– library assessment has moved from data stats (circ, gate counts) to instruction
– VALUE rubric…
– started learning portfolio on learning management system to have students track their research and discoveries over their 4 years
– baby steps mean you don’t fail too much and it’s easy to pick yourself up!
– sell your services to one faculty member in the department and let them do the internal outreach for you

more notes from arlis pasadena

On Saturday, after a very early ARLIS/Ohio Valley meeting, I was able to attend more sessions and lectures. First up was The Evolution of Art Reference and Instruction: Outreach, Overlay, Online. Here are my notes from that great group of speakers:

Assessing Online Reference Services through ARLIS’ Information Competencies for Students in Design Disciplines by Audrey Ferrie, Information Literacy Librarian, Academy of Art University
– ARLIS Information Literacy Competencies and Remote Reference Benchmark
– wants to use reference stats in a meaningful and productive way and determine if she was hitting her benchmarks (online)
– RUSA guidelines for reference interview; Internet Public Library standards (best practices for email reference)
– created codes for the standards and applied codes to the reference questions (emails) and assessed through codes (essentially summarized competency into a few words and then labeled: orientation to information/organization and access/ searching/topic/strategy and search techniques/citation)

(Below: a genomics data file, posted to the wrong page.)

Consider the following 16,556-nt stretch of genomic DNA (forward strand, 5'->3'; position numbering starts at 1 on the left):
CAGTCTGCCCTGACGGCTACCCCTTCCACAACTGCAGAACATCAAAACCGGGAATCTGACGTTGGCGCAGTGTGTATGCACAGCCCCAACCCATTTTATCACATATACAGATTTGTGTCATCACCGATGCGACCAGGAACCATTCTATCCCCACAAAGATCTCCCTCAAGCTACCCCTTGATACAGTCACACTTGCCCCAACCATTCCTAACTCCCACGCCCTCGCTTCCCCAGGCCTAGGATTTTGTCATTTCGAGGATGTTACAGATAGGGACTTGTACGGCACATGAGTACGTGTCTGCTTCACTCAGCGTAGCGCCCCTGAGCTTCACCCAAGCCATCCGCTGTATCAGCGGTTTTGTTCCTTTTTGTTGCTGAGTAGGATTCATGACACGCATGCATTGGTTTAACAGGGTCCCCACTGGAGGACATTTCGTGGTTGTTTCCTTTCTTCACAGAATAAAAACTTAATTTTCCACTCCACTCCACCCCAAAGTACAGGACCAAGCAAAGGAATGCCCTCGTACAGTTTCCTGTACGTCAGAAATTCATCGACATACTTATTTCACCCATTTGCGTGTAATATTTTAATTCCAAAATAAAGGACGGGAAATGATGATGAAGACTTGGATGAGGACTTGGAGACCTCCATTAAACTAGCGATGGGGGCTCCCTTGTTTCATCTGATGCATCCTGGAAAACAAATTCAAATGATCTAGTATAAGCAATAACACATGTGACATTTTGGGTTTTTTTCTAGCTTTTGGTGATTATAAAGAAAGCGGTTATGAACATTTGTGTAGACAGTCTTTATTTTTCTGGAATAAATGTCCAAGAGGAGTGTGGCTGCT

– assessed reference responses by the codes and then went back and rewrote the responses to better meet the needs of IL standards
– now codes as the emails come in and writes according to the standard

Deeply Embedded: Library/Studio Partnerships in the Development of Graduate Design Curriculum by Michael Wirtz, Head of Research and Library Technology, Virginia Commonwealth University in Qatar
– student deficiencies: identification of thesis topics; collection and use of information; development of a research plan; organization and presentation of info; comprehension of what research is and how it relates to design
– developed hybrid studio/lecture course; team teaching model with graphic design faculty
– emphasis on collecting and using information (not just text scholarship!)
– simplified as a mini thesis exploration
– presented the non-linear design process which iterates the non-linear research process in the arts